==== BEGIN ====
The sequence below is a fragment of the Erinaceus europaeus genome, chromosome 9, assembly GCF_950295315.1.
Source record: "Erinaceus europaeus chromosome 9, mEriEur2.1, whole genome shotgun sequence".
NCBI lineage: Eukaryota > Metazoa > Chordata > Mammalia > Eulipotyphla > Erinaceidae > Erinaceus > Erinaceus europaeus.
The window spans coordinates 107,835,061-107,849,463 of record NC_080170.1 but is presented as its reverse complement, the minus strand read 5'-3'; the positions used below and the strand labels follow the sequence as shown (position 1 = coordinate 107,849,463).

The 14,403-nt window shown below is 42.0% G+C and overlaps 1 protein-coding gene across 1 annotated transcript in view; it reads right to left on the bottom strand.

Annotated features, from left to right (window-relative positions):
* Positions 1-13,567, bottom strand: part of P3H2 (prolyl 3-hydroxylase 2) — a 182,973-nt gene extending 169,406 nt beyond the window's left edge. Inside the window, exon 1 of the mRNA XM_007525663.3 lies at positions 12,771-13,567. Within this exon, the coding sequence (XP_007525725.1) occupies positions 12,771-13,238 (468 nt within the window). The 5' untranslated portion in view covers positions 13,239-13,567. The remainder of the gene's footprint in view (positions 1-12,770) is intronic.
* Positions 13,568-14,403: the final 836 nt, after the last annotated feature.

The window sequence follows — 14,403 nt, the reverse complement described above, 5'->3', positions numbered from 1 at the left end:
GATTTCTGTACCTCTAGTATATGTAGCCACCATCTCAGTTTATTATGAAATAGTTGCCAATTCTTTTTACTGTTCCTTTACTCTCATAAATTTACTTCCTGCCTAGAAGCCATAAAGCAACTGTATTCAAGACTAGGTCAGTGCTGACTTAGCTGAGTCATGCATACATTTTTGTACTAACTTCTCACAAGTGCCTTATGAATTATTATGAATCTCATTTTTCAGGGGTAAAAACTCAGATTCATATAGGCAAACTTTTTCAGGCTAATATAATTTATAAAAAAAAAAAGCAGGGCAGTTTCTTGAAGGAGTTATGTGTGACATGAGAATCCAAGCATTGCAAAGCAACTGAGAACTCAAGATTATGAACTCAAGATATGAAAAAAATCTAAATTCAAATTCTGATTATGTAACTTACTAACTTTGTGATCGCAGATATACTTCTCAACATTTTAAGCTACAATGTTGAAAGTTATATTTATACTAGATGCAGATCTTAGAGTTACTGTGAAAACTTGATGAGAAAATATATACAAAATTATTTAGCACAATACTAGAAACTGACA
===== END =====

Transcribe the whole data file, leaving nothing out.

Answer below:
The sequence below is a fragment of the Erinaceus europaeus genome, chromosome 9, assembly GCF_950295315.1.
Source record: "Erinaceus europaeus chromosome 9, mEriEur2.1, whole genome shotgun sequence".
NCBI lineage: Eukaryota > Metazoa > Chordata > Mammalia > Eulipotyphla > Erinaceidae > Erinaceus > Erinaceus europaeus.
The window spans coordinates 107,835,061-107,849,463 of record NC_080170.1 but is presented as its reverse complement, the minus strand read 5'-3'; the positions used below and the strand labels follow the sequence as shown (position 1 = coordinate 107,849,463).

The 14,403-nt window shown below is 42.0% G+C and overlaps 1 protein-coding gene across 1 annotated transcript in view; it reads right to left on the bottom strand.

Annotated features, from left to right (window-relative positions):
* Positions 1-13,567, bottom strand: part of P3H2 (prolyl 3-hydroxylase 2) — a 182,973-nt gene extending 169,406 nt beyond the window's left edge. Inside the window, exon 1 of the mRNA XM_007525663.3 lies at positions 12,771-13,567. Within this exon, the coding sequence (XP_007525725.1) occupies positions 12,771-13,238 (468 nt within the window). The 5' untranslated portion in view covers positions 13,239-13,567. The remainder of the gene's footprint in view (positions 1-12,770) is intronic.
* Positions 13,568-14,403: the final 836 nt, after the last annotated feature.

The window sequence follows — 14,403 nt, the reverse complement described above, 5'->3', positions numbered from 1 at the left end:
GATTTCTGTACCTCTAGTATATGTAGCCACCATCTCAGTTTATTATGAAATAGTTGCCAATTCTTTTTACTGTTCCTTTACTCTCATAAATTTACTTCCTGCCTAGAAGCCATAAAGCAACTGTATTCAAGACTAGGTCAGTGCTGACTTAGCTGAGTCATGCATACATTTTTGTACTAACTTCTCACAAGTGCCTTATGAATTATTATGAATCTCATTTTTCAGGGGTAAAAACTCAGATTCATATAGGCAAACTTTTTCAGGCTAATATAATTTATAAAAAAAAAAAGCAGGGCAGTTTCTTGAAGGAGTTATGTGTGACATGAGAATCCAAGCATTGCAAAGCAACTGAGAACTCAAGATTATGAACTCAAGATATGAAAAAAATCTAAATTCAAATTCTGATTATGTAACTTACTAACTTTGTGATCGCAGATATACTTCTCAACATTTTAAGCTACAATGTTGAAAGTTATATTTATACTAGATGCAGATCTTAGAGTTACTGTGAAAACTTGATGAGAAAATATATACAAAATTATTTAGCACAATACTAGAAACTGACA